Take the 2-minute tour ×
Stack Overflow is a question and answer site for professional and enthusiast programmers. It's 100% free, no registration required.

I am developing an Autoconf script for a project which should run on Linux and Mac, 32- and 64-bit. On Linux, detecting 64-bit is easy: you get x86_64 instead of i386 for build_cpu. I can't figure out how to do it for the Mac: both 32- and 64-bit machines give i386 for the build_cpu. Is there a way to detect the difference using Autoconf builtins?

Bonus question: on a 64-bit CPU is there a better way to programmatically detect whether a binary is 32- or 64-bit than the following?

file NAME_OF_BINARY | sed -e 's/.*[^0-9]\([0-9]*\)-bit.*/\1/g'
share|improve this question
I was thinking that all the Mac Intel processors were 64bit? Or maybe that's true, but not all the intel OSX versions are? –  Joel Coehoorn Mar 4 '09 at 22:07
@Joel: no, Apple shipped some Core Solo and Core Duo systems in 2006. –  user23743 Mar 4 '09 at 22:22

3 Answers 3

To find out which architectures a binary supports, you could use file, you could parse the output of otool -f [name of bin], you could parse the output of lipo -info [name of bin], or you could read the fat file headers yourself (it's a fairly simple and well-documented structure). If you have a single-architecture binary, then otool can tell you about the Mach-O header which tells you which architecture it was compiled for.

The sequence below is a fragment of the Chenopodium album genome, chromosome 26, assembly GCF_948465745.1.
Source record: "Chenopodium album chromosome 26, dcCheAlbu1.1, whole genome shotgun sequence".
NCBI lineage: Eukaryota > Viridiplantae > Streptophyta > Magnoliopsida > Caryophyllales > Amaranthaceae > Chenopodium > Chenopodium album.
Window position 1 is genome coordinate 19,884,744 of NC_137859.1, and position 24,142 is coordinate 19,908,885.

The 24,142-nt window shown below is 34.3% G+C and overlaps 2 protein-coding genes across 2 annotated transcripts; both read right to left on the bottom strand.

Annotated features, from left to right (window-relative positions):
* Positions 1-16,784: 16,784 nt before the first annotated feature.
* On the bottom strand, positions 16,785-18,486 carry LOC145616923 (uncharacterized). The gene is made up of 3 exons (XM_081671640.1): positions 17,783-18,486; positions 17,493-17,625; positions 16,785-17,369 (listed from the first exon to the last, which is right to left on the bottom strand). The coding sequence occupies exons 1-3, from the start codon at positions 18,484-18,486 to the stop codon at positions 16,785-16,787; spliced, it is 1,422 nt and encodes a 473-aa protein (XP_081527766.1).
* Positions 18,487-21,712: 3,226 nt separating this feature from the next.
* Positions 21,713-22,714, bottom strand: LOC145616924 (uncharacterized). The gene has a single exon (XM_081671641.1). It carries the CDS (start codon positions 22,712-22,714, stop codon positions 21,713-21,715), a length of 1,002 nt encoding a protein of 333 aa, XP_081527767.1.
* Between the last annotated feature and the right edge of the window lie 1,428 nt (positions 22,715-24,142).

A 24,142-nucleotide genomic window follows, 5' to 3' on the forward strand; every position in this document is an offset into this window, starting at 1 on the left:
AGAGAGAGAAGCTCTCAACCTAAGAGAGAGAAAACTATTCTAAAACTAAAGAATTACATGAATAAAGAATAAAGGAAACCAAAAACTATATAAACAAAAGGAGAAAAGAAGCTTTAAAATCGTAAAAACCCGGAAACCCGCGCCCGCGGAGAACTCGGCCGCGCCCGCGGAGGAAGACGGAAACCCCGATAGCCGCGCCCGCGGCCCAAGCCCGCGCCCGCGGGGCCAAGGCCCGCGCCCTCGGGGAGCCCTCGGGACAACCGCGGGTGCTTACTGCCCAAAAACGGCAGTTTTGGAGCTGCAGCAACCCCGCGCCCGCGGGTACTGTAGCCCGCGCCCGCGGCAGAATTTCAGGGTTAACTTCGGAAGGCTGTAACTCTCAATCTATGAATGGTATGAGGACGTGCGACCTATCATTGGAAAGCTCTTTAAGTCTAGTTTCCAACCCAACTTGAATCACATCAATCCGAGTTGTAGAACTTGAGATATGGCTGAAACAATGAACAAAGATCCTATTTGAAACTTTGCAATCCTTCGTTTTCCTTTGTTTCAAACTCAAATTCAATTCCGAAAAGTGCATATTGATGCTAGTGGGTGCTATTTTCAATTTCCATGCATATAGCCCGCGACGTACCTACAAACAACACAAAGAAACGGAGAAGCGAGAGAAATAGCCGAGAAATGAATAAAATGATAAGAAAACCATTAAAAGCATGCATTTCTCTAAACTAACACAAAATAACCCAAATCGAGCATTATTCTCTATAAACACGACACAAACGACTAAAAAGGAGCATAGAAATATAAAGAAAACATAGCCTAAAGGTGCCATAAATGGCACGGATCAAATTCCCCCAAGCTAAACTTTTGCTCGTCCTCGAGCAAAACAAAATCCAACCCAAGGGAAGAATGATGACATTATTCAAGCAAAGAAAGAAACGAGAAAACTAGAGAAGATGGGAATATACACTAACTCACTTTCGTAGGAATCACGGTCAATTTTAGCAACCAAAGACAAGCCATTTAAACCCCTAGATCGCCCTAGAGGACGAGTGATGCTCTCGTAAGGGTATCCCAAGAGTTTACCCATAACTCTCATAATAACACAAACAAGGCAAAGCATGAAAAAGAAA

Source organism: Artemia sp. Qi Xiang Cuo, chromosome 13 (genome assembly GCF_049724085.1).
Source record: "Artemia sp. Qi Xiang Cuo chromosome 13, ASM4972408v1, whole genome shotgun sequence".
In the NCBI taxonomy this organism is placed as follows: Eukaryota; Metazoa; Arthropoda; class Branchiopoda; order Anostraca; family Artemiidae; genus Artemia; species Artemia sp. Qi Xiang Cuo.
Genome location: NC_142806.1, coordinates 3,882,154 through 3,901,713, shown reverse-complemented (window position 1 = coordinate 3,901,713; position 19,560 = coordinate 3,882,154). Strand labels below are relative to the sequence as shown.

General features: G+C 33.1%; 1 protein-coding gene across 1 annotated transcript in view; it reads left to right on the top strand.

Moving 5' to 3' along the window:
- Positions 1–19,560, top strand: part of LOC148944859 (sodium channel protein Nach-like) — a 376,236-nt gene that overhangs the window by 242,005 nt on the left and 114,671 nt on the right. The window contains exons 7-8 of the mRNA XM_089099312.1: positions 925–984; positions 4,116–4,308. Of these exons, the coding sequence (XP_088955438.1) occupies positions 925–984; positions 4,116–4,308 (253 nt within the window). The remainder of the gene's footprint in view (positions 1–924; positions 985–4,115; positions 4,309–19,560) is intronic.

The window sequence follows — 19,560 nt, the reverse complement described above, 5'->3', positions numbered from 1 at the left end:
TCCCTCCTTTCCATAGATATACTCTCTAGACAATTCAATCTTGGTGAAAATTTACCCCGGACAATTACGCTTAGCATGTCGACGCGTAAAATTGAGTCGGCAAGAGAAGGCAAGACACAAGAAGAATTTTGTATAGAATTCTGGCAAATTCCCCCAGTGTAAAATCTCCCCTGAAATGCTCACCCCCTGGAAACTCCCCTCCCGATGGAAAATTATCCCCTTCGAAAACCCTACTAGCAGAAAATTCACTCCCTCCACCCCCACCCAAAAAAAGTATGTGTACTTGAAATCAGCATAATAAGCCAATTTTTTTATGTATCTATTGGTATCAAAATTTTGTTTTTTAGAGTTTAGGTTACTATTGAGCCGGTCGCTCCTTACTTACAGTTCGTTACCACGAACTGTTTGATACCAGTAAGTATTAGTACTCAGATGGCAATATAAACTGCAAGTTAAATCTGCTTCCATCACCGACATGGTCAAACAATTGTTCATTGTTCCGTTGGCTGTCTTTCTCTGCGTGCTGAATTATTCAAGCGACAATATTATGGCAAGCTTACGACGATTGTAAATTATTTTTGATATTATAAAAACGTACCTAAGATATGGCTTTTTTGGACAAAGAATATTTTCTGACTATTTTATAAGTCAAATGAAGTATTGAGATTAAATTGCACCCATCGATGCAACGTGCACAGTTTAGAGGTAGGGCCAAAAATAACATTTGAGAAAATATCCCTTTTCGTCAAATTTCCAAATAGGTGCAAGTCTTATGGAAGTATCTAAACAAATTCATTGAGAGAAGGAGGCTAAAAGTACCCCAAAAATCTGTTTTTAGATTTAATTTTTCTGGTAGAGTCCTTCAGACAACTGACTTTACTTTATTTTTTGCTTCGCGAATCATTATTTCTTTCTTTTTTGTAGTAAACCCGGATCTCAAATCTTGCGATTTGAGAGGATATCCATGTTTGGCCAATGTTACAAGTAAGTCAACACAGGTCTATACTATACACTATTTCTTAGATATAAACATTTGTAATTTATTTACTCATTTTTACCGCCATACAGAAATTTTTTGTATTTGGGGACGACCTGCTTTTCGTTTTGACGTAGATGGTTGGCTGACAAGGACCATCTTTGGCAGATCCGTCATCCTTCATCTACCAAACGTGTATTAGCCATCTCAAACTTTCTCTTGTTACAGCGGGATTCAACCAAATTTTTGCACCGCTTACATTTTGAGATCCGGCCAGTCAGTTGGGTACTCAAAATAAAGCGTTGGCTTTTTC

No idea what autoconf gives you internally as the host architecture, but as an x86_64 Mac can run x86_64, i386 or ppc7400 binaries, the distinction is somewhat moot. Either compile a universal binary, which is what Apple recommend you do, or look at sysctl hw.optional.x86_64 to determine what box you're on.

share|improve this answer
The distinction isn't moot, because I have to match the arch of the installed libraries. sysctl works well. –  Chris Conway Mar 5 '09 at 0:21

The reason you get i386 for build_cpu is probably because gcc compiles in 32-bit mode by default on Mac OS X, even on 64-bit CPUs. The easiest way to handle this is probably to push it off on the user: if they want a 64-bit binary, they can pass in --build=x86_64-darwin to configure.

share|improve this answer
I disagree; the whole point of autoconf is so that you can avoid pushing things off on the user. –  vy32 Aug 30 '09 at 21:47
There is no automatic way to decide whether a binary should be 32- or 64-bit on an x86-64 architecture. It's fundamentally a question the user has to answer. –  Chris Conway Aug 30 '09 at 23:14

One thing to keep in mind is that on the Mac, you can compile for multiple architectures, and produce a "universal binary" (formerly known as a "fat binary"). It may be better to simply compile with both -arch i386 -arch x86_64, which will allow the user to choose at runtime which one to run (you can also include -arch ppc -arch ppc64 if you want to support older PPC Macs). That way, if the user ends up moving their filesystem from one machine to another, they will still have appropriate binaries for the given machine. See the 64-bit Transition Guide for more information.

share|improve this answer

Your Answer


By posting your answer, you agree to the privacy policy and terms of service.

Not the answer you're looking for? Browse other questions tagged or ask your own question.